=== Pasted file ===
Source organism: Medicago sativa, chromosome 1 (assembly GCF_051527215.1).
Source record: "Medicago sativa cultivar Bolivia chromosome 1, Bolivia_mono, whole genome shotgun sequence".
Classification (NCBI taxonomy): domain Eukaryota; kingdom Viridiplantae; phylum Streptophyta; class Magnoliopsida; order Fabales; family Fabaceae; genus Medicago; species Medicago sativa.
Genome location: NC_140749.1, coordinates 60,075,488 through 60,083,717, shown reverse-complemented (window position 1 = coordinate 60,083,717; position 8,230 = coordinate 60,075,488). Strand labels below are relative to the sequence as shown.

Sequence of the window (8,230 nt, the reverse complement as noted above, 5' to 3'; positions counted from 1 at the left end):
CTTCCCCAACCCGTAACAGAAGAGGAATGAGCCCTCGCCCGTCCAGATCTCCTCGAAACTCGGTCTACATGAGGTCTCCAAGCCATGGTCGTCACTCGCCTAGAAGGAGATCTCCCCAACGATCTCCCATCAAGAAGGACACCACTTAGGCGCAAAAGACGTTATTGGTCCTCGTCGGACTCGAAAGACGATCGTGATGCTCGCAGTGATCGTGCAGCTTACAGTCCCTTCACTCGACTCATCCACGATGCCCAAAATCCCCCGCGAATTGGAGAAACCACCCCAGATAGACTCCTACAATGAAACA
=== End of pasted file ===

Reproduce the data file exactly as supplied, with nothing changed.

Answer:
Source organism: Medicago sativa, chromosome 1 (assembly GCF_051527215.1).
Source record: "Medicago sativa cultivar Bolivia chromosome 1, Bolivia_mono, whole genome shotgun sequence".
Classification (NCBI taxonomy): domain Eukaryota; kingdom Viridiplantae; phylum Streptophyta; class Magnoliopsida; order Fabales; family Fabaceae; genus Medicago; species Medicago sativa.
Genome location: NC_140749.1, coordinates 60,075,488 through 60,083,717, shown reverse-complemented (window position 1 = coordinate 60,083,717; position 8,230 = coordinate 60,075,488). Strand labels below are relative to the sequence as shown.

Sequence of the window (8,230 nt, the reverse complement as noted above, 5' to 3'; positions counted from 1 at the left end):
CTTCCCCAACCCGTAACAGAAGAGGAATGAGCCCTCGCCCGTCCAGATCTCCTCGAAACTCGGTCTACATGAGGTCTCCAAGCCATGGTCGTCACTCGCCTAGAAGGAGATCTCCCCAACGATCTCCCATCAAGAAGGACACCACTTAGGCGCAAAAGACGTTATTGGTCCTCGTCGGACTCGAAAGACGATCGTGATGCTCGCAGTGATCGTGCAGCTTACAGTCCCTTCACTCGACTCATCCACGATGCCCAAAATCCCCCGCGAATTGGAGAAACCACCCCAGATAGACTCCTACAATGAAACA